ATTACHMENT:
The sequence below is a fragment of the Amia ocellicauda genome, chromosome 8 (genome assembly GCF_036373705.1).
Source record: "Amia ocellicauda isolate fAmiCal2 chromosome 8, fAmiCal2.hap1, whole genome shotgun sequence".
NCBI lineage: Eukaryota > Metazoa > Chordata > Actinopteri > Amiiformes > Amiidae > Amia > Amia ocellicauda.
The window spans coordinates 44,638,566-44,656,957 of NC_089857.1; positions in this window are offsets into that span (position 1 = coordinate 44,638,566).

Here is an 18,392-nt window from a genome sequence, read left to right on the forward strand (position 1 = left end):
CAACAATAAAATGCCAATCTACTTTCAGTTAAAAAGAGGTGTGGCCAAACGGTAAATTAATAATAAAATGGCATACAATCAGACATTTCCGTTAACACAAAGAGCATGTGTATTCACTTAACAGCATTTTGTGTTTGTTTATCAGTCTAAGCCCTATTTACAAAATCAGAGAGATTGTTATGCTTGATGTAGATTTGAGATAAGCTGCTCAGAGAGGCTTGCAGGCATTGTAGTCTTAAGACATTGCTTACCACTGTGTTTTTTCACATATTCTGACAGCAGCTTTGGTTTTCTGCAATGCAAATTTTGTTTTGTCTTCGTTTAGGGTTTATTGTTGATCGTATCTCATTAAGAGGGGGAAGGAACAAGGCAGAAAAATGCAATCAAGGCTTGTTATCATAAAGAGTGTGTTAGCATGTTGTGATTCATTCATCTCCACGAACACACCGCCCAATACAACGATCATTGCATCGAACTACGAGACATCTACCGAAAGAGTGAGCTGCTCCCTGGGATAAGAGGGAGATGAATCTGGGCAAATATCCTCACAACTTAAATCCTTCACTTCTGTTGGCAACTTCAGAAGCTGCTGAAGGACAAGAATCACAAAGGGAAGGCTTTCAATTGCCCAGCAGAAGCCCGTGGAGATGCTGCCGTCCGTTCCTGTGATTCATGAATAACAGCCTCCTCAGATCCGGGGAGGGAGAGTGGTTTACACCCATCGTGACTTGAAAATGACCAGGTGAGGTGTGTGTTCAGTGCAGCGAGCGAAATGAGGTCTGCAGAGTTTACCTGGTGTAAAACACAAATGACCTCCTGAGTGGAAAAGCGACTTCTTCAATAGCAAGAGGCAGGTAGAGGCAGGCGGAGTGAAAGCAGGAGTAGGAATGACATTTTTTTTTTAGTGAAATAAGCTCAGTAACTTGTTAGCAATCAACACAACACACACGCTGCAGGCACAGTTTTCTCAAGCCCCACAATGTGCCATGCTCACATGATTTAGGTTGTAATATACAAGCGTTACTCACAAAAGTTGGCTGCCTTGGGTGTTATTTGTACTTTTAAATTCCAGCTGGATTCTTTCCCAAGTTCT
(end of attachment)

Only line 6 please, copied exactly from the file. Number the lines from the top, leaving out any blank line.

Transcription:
CAACAATAAAATGCCAATCTACTTTCAGTTAAAAAGAGGTGTGGCCAAACGGTAAATTAATAATAAAATGGCATACAATCAGACATTTCCGTTAACACAAAGAGCATGTGTATTCACTTAACAGCATTTTGTGTTTGTTTATCAGTCTAAGCCCTATTTACAAAATCAGAGAGATTGTTATGCTTGATGTAGATTTGAGATAAGCTGCTCAGAGAGGCTTGCAGGCATTGTAGTCTTAAGACATTGCTTACCACTGTGTTTTTTCACATATTCTGACAGCAGCTTTGGTTTTCTGCAATGCAAATTTTGTTTTGTCTTCGTTTAGGGTTTATTGTTGATCGTATCTCATTAAGAGGGGGAAGGAACAAGGCAGAAAAATGCAATCAAGGCTTGTTATCATAAAGAGTGTGTTAGCATGTTGTGATTCATTCATCTCCACGAACACACCGCCCAATACAACGATCATTGCATCGAACTACGAGACATCTACCGAAAGAGTGAGCTGCTCCCTGGGATAAGAGGGAGATGAATCTGGGCAAATATCCTCACAACTTAAATCCTTCACTTCTGTTGGCAACTTCAGAAGCTGCTGAAGGACAAGAATCACAAAGGGAAGGCTTTCAATTGCCCAGCAGAAGCCCGTGGAGATGCTGCCGTCCGTTCCTGTGATTCATGAATAACAGCCTCCTCAGATCCGGGGAGGGAGAGTGGTTTACACCCATCGTGACTTGAAAATGACCAGGTGAGGTGTGTGTTCAGTGCAGCGAGCGAAATGAGGTCTGCAGAGTTTACCTGGTGTAAAACACAAATGACCTCCTGAGTGGAAAAGCGACTTCTTCAATAGCAAGAGGCAGGTAGAGGCAGGCGGAGTGAAAGCAGGAGTAGGAATGACATTTTTTTTTTAGTGAAATAAGCTCAGTAACTTGTTAGCAATCAACACAACACACACGCTGCAGGCACAGTTTTCTCAAGCCCCACAATGTGCCATGCTCACATGATTTAGGTTGTAATATACAAGCGTTACTCACAAAAGTTGGCTGCCTTGGGTGTTATTTGTACTTTTAAATTCCAGCTGGATTCTTTCCCAAGTTCT